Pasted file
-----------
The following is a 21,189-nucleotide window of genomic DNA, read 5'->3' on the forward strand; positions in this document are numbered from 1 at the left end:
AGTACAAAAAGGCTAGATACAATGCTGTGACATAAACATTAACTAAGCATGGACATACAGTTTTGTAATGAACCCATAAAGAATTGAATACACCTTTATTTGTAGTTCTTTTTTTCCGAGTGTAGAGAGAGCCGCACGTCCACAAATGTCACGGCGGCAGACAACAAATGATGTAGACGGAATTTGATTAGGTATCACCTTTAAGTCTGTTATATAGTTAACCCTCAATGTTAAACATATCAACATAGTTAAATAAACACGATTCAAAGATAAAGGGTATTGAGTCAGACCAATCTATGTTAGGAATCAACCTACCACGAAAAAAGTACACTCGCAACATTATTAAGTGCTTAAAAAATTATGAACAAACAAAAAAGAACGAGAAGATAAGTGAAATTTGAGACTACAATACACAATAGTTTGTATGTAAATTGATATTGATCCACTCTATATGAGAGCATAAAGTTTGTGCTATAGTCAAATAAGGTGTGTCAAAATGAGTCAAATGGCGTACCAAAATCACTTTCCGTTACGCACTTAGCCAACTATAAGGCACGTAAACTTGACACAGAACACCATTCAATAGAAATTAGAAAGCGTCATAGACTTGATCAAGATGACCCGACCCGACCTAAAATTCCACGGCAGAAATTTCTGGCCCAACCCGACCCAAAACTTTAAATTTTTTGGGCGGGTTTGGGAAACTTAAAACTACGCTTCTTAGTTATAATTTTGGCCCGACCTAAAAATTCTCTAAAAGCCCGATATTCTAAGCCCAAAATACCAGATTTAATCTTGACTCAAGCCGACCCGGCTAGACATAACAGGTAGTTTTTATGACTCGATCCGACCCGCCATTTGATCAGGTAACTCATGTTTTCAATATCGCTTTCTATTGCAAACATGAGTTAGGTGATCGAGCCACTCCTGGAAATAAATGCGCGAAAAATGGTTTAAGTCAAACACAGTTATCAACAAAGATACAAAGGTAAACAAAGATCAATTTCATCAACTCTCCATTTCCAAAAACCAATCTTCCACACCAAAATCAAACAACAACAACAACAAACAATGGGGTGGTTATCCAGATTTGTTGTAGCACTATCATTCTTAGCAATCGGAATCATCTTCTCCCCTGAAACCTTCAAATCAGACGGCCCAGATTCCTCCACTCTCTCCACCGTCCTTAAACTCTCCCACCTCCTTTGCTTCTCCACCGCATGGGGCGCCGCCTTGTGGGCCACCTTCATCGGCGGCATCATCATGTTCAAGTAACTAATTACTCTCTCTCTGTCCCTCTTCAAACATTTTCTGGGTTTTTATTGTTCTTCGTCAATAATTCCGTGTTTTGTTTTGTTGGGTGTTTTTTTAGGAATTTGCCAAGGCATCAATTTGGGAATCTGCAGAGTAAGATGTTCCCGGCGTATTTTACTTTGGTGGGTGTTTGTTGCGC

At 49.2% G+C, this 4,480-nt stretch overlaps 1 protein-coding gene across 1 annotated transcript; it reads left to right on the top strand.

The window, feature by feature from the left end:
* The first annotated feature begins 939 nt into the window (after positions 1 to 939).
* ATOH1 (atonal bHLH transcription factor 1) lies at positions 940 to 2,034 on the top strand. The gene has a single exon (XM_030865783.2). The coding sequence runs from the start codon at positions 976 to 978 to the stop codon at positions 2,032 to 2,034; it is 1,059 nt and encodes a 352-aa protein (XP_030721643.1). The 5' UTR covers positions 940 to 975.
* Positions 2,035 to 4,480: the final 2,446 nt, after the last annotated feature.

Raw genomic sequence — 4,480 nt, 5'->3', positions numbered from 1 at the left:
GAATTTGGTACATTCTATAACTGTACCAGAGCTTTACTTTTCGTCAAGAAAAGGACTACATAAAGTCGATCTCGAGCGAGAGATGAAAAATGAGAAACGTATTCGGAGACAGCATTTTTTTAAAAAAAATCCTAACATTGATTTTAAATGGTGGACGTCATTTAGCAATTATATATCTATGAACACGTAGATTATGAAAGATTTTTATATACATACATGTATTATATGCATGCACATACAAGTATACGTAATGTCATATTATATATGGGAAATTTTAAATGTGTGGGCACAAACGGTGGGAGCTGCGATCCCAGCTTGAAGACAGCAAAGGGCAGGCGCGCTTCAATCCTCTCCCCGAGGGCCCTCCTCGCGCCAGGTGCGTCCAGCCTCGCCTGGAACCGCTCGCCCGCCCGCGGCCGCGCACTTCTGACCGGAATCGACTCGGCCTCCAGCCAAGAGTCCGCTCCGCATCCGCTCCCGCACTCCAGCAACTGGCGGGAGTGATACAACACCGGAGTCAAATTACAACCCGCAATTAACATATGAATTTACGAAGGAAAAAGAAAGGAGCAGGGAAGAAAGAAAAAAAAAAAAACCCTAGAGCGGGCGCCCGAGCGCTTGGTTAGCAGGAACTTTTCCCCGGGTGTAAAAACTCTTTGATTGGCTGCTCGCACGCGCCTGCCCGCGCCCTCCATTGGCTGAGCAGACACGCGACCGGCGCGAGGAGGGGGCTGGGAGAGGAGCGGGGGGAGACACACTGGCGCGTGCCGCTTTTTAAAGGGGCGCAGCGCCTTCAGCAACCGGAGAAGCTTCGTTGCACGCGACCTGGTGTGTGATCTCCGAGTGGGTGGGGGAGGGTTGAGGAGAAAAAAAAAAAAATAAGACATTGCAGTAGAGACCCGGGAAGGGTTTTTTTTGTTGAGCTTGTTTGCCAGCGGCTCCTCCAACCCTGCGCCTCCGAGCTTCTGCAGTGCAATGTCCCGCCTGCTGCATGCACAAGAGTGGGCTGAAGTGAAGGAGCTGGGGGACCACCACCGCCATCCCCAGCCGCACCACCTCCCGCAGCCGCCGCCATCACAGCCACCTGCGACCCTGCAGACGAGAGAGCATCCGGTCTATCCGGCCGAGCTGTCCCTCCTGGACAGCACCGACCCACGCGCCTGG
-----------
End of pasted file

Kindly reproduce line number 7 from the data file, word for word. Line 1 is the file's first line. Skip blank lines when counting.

* Positions 2,035 to 4,480: the final 2,446 nt, after the last annotated feature.